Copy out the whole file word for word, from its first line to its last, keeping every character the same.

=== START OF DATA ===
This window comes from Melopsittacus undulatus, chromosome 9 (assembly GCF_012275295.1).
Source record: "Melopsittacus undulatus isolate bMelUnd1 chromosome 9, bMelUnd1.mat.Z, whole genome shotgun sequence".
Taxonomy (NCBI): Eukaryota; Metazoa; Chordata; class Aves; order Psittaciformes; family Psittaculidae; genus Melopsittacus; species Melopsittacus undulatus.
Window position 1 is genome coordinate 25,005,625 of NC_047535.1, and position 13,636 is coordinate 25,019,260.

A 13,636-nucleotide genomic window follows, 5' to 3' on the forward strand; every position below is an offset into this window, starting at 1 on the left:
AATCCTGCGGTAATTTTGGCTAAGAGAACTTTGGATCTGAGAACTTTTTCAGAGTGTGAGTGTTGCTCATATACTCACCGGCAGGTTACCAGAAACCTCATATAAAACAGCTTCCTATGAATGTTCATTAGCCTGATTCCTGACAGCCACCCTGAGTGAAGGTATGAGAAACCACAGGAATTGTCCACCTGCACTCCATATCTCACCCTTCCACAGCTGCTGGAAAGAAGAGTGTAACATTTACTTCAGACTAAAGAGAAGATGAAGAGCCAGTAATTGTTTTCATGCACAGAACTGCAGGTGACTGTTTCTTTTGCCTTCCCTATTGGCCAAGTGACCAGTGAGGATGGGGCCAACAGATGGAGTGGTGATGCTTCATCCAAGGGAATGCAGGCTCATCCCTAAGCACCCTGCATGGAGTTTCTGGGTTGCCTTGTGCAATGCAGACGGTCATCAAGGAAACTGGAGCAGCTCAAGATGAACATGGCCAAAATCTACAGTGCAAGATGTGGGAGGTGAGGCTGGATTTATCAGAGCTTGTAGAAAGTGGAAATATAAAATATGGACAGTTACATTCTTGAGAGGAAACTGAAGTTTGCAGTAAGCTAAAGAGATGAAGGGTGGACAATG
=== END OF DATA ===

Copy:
This window comes from Melopsittacus undulatus, chromosome 9 (assembly GCF_012275295.1).
Source record: "Melopsittacus undulatus isolate bMelUnd1 chromosome 9, bMelUnd1.mat.Z, whole genome shotgun sequence".
Taxonomy (NCBI): Eukaryota; Metazoa; Chordata; class Aves; order Psittaciformes; family Psittaculidae; genus Melopsittacus; species Melopsittacus undulatus.
Window position 1 is genome coordinate 25,005,625 of NC_047535.1, and position 13,636 is coordinate 25,019,260.

A 13,636-nucleotide genomic window follows, 5' to 3' on the forward strand; every position below is an offset into this window, starting at 1 on the left:
AATCCTGCGGTAATTTTGGCTAAGAGAACTTTGGATCTGAGAACTTTTTCAGAGTGTGAGTGTTGCTCATATACTCACCGGCAGGTTACCAGAAACCTCATATAAAACAGCTTCCTATGAATGTTCATTAGCCTGATTCCTGACAGCCACCCTGAGTGAAGGTATGAGAAACCACAGGAATTGTCCACCTGCACTCCATATCTCACCCTTCCACAGCTGCTGGAAAGAAGAGTGTAACATTTACTTCAGACTAAAGAGAAGATGAAGAGCCAGTAATTGTTTTCATGCACAGAACTGCAGGTGACTGTTTCTTTTGCCTTCCCTATTGGCCAAGTGACCAGTGAGGATGGGGCCAACAGATGGAGTGGTGATGCTTCATCCAAGGGAATGCAGGCTCATCCCTAAGCACCCTGCATGGAGTTTCTGGGTTGCCTTGTGCAATGCAGACGGTCATCAAGGAAACTGGAGCAGCTCAAGATGAACATGGCCAAAATCTACAGTGCAAGATGTGGGAGGTGAGGCTGGATTTATCAGAGCTTGTAGAAAGTGGAAATATAAAATATGGACAGTTACATTCTTGAGAGGAAACTGAAGTTTGCAGTAAGCTAAAGAGATGAAGGGTGGACAATG